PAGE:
Importers and exporters are getting nervous as momentum builds for a Dec. 12 shutdown of West Coast ports by the Occupy movement. West Coast ports handle more than 50 percent of the U.S. containerized trade, including 70 percent of U.S. imports from Asia.
Shippers who lived through the 2002 employer lockout of longshoremen still have nightmares about the 10-day shutdown that cost the U.S. economy an estimated $1 billion a day.
Port executives are taking the threat of mass demonstrations seriously. Ports such as Los Angeles and Long Beach that have their own police departments are mapping out strategies to keep trucks moving and cargo flowing on Dec. 12. There is no port police department in Oakland, but port managers are working on a safety plan with city and county law enforcement agencies, said Isaac Kos-Read, director of external affairs.
“We’re going to keep our maritime operations up and running at full speed to keep the 99 percent working,” he said.
While isolated disruptions at individual marine terminals are certainly possible on Dec. 12, it is hard to imagine how a movement with very little knowledge of waterfront operations, and limited contacts with transportation unions, can shut down all West Coast ports from Seattle to San Diego.This is especially true because the movement lacks the support of the International Longshore and Warehouse Union. ILWU officers notified union members that any picket lines erected by the Occupy movement are not sanctioned by the union.
The ILWU is becoming increasingly annoyed by Occupy press releases that cite ILWU issues as reasons for a coast-wide port shutdown. The Occupy organizers never consulted with the union.
Furthermore, the ILWU is dealing with globalization in a more effective way, such as its announcement this summer of a pact with the Panama Canal Pilots union. Finally, cargo volumes this year have been weaker than forecasted, and most union members don’t want to give up a day’s work over issues that are not clearly defined.
Some Occupy press releases have chastised the ILWU leadership for failing to actively support the movement. Current and former ILWU members have had a hand in the releases, and therefore the statements contain surprisingly detailed information about the history of union actions in support of workers around the world. ILWU officers said all members of a democratic union are free to express their own opinions, but Bob McEllrath, international president, was quick to point out that only ILWU members or their elected representatives can authorize job actions on behalf of the union.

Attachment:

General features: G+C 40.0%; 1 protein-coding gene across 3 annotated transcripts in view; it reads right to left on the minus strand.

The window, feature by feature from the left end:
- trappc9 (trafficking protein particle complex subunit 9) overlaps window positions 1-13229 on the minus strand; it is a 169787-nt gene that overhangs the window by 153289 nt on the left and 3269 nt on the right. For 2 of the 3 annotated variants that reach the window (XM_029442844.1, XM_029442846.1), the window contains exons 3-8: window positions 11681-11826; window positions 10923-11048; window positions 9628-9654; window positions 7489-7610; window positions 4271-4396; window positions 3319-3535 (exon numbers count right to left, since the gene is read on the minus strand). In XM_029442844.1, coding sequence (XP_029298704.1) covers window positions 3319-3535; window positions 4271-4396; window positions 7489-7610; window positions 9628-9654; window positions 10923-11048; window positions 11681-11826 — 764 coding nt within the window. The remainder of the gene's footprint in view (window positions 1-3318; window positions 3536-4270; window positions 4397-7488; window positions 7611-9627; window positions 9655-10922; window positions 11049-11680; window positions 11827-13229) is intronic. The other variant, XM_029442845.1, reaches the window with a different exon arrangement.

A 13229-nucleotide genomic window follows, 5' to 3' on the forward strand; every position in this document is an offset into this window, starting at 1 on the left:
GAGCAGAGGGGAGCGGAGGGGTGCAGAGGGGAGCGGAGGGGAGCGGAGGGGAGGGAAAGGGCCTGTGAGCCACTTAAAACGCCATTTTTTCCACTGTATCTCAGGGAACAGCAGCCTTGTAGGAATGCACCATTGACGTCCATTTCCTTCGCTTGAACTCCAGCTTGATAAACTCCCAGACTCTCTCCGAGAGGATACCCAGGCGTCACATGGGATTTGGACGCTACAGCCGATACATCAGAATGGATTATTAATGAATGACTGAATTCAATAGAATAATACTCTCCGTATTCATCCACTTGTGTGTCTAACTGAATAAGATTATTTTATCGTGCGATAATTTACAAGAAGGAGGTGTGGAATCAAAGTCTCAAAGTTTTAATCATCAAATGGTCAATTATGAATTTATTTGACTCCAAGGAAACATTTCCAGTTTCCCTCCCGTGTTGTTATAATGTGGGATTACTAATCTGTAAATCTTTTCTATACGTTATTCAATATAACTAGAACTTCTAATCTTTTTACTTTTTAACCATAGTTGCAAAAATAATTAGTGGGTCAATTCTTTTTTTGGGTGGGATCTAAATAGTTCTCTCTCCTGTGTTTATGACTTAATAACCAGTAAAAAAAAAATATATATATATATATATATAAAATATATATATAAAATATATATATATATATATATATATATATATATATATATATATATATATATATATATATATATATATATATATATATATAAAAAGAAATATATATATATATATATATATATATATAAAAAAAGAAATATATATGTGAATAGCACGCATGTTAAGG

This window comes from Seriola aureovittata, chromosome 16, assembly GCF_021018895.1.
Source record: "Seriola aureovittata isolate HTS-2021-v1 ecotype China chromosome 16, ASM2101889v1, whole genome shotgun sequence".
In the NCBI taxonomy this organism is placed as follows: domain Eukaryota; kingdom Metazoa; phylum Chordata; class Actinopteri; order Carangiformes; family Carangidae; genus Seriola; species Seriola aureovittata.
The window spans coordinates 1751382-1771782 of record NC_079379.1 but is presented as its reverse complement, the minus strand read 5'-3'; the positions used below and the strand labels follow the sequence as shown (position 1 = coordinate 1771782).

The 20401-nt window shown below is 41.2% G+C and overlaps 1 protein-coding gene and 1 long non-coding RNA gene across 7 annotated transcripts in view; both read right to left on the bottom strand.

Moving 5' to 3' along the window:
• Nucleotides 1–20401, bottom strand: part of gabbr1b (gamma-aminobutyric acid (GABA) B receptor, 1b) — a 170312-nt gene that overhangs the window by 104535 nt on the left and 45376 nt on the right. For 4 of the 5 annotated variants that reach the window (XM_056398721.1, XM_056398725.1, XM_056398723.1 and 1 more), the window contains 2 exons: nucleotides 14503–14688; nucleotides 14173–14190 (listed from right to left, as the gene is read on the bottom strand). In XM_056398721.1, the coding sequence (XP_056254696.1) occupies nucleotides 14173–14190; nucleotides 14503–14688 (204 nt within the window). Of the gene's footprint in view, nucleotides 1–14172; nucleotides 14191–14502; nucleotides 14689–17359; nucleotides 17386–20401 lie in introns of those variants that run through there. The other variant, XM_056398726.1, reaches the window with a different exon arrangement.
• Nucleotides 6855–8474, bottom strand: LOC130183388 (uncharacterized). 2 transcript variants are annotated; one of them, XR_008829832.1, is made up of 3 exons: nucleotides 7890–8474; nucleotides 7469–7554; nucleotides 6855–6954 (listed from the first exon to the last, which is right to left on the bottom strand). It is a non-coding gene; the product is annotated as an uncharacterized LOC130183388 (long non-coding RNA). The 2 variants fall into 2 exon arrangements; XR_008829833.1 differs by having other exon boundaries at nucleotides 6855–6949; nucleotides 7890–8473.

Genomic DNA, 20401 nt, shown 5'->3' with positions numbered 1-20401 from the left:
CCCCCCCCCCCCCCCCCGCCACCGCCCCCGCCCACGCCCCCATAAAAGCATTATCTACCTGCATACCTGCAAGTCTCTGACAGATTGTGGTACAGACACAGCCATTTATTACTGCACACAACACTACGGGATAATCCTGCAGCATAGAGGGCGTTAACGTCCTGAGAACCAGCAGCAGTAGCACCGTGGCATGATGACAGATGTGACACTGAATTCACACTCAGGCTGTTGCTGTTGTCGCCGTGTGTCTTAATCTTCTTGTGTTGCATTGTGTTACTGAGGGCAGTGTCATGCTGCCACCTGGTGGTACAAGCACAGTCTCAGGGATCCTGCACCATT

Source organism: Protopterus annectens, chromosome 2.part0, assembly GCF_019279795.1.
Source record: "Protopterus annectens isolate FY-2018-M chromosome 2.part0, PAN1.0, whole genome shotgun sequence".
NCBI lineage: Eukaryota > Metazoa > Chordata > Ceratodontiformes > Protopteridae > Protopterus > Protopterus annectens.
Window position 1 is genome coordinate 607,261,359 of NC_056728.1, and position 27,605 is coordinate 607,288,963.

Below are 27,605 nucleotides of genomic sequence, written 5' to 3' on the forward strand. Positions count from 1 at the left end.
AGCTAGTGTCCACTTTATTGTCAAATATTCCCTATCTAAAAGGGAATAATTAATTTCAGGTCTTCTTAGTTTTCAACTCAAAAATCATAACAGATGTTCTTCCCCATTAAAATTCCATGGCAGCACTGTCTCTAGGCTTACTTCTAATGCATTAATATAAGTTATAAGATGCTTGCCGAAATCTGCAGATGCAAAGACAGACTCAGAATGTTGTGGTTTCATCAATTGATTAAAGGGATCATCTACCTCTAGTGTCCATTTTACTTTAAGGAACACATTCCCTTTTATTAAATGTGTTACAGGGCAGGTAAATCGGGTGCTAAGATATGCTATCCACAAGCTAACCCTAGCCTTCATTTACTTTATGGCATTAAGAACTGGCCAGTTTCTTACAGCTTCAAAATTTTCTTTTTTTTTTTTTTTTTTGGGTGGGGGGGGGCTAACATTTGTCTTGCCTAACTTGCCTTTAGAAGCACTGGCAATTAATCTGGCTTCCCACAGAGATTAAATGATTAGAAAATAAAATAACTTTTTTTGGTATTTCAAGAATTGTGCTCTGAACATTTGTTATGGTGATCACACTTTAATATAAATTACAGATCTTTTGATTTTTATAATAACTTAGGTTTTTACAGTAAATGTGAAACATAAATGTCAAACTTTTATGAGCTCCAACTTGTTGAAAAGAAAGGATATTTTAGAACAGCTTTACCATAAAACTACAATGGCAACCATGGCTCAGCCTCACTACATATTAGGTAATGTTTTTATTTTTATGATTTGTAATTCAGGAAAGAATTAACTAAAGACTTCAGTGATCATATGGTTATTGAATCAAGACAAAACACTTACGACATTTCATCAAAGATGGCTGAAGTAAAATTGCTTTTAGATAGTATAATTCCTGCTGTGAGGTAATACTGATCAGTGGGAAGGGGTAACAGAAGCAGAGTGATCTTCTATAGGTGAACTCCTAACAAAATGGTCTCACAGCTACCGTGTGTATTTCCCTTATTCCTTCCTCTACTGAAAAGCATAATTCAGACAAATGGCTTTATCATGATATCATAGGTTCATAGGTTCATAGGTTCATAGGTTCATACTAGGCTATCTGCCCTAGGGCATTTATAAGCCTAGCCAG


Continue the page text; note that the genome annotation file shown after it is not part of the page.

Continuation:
The Teamsters union, which established a high profile at West Coast ports the past few years as it attempted to organize harbor truck drivers, is likewise not involved in planning the ports shutdown.
The Teamsters, though, are more openly supportive of the Occupy movement because they see it as an opportunity to draw national attention to the plight of the drivers. Change to Win, an umbrella labor organization supported heavily by the Teamsters, said that union is encouraging Occupy organizers to support the drivers and to “to pledge their ongoing solidarity with these workers who are fighting louder and harder than ever before to win their collective bargaining rights.”
Nevertheless, even this show of support from individual ILWU members and the Teamsters union will have a limited impact on a movement that seeks to shut down ports that last year collectively handled almost 15 million loaded TEUs. The big enchilada for the Occupy movement, of course, is Los Angeles-Long Beach, which handles 70 percent of West Coast container cargo. However, shutting down this sprawling complex of 13 container terminals that handle 30,000 truck moves a day without the active support of the ILWU would require an army of demonstrators blocking numerous roads and freeways in the harbor area. That would be difficult and dangerous. Individual terminals could be affected, but it is hard to foresee how the entire port complex could be shut down.
Oakland is the only U.S. port so far to be shut down by the Occupy movement. The Nov. 2 action closed the Northern California port for the night shift, and the demonstrators who stayed on the next morning agreed to go home after a union officer treated them to breakfast burritos. Kos-Read noted that the Nov. 2 event was part of a larger general strike, but Oakland executives do not anticipate as huge a turnout on Dec. 12.
The Occupy movement has yet to clearly define the goals it hopes to accomplish in shutting down the ports. Nor has the movement come to grips with the impact of its actions on the many longshoremen, truck drivers, rail yard employees and other blue-collar workers in the harbor, all of whom are members in good standing of the 99 percent. “Big Bob” McEllrath of the ILWU does not look or act like the 1 percent associated with Wall Street, and his words resonate with union members. “Any decisions made by groups outside of the union’s democratic process do not hold water, regardless of the intent,” he said.